Can my landlord sell my things in this situation or any?

Ok. . .on January 18th, 2007 I was arrestted for a probation violation and sentenced to 4 years in Texas Department of Criminal Justice (TDCJ–prison). After serving 16 months, I was let out on parole. I have gone back to my old apartment to see if I can recover any of my property, but the landlord says a few different stories. keep in mind that I had no intention of moving out, my lease was up on the next month, my parents tried to recover the property by showing power of attorney papers, and I owed around $350 for the months rent unpaid.

So the landlord (D) says first that he trashed everything because noone ever came to pick it up and people were breaking in taking stuff. Then he calls back and says he remembers that he kept somethings and thinks that the old apt. manager may have taken others. He told me the third time that he sold everything to the new renters for $300.

Do I have a right to my things? If so, how do I go about getting them?

Posted in Landlord Tenant Law.


  1. Since you abandoned the property he pretty much could do whatever he wanted. You were expecting free storage for 16 months?

    You can try taking him to court…..but do not get your hopes up to high of winning this.

  2. Usually, states have specific laws for how landlords are required to handle abandoned property. In my state, landlords are required to make a reasonable effort to contact the tenant, itemize the property, store the property for a period (up to 30 days), then sell or give-away. Landlords are specifically prohibited from keeping a tenants’ property or the proceeds from any sale (unless owed for past due rent). Your state may have similar laws.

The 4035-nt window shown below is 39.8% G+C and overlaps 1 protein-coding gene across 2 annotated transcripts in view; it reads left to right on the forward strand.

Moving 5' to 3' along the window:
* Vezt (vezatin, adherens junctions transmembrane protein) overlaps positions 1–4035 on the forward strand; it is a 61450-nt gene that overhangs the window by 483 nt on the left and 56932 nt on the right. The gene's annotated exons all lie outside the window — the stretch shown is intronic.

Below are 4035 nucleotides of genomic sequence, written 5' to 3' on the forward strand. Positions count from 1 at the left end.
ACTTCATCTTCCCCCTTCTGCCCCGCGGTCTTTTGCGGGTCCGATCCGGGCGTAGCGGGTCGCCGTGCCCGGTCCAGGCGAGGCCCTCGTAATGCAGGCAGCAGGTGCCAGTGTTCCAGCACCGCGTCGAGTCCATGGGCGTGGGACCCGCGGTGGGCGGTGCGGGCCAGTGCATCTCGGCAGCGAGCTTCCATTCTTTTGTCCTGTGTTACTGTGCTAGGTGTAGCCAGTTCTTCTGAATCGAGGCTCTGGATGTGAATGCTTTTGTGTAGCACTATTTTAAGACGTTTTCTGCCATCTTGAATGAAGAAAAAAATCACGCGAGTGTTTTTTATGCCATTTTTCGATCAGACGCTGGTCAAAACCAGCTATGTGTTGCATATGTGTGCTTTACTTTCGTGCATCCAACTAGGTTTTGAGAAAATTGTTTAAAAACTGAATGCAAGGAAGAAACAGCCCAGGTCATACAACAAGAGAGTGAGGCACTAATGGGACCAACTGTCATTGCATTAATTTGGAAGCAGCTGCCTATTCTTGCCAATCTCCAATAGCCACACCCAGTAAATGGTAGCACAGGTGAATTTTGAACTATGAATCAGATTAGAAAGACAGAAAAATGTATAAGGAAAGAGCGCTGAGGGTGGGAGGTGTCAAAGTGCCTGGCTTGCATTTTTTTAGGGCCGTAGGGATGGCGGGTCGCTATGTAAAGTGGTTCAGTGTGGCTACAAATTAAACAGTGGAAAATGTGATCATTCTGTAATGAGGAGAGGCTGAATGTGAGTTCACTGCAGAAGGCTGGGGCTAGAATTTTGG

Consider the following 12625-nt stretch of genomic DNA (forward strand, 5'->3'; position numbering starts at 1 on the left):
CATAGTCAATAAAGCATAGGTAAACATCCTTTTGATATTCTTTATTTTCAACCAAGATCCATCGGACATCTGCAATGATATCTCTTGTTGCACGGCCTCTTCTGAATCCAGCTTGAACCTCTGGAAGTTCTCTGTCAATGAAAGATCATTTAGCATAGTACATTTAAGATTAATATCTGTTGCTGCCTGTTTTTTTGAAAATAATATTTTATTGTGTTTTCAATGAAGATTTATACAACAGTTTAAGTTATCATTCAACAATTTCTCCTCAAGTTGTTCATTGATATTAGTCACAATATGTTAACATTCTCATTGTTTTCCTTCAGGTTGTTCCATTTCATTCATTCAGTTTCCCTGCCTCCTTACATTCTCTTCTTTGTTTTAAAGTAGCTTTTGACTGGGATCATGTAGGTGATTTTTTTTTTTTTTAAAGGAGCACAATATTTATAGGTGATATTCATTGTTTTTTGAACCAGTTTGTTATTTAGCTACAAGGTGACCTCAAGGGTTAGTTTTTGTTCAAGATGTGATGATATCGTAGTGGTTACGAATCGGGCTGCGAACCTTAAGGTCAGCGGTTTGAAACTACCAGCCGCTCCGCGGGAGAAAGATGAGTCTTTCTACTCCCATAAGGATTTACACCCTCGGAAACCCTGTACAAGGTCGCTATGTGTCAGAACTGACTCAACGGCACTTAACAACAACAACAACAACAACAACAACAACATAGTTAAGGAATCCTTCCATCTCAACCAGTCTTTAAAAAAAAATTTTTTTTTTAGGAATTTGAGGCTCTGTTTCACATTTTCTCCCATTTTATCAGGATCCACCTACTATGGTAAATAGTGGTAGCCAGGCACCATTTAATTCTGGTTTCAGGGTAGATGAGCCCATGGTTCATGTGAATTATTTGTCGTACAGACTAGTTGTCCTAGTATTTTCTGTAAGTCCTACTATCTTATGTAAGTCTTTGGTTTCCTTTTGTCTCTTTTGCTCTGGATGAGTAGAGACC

If your landlord failed to comply with landlord tenant laws, then he basically committed theft (especially if he personally kept your property — which is unethical at best). It sounds like your landlord realizes that he screwed-up and is offering you $300 to settle the matter. He probably assumed that you would never return.

    Google your state’s landlord tenant law and consider consulting an attorney. You may be in a good position to negotiate a settlement including forgiveness of the unpaid rent.

  3. Were you paying rent for those 16 months? If not, most landlords are required to keep property for 30-60 days before it is considered abandoned.

  4. Texas is one of a few states that allow the landlord to confiscate personal property if rent is owed. He would need to get a court order to do so.

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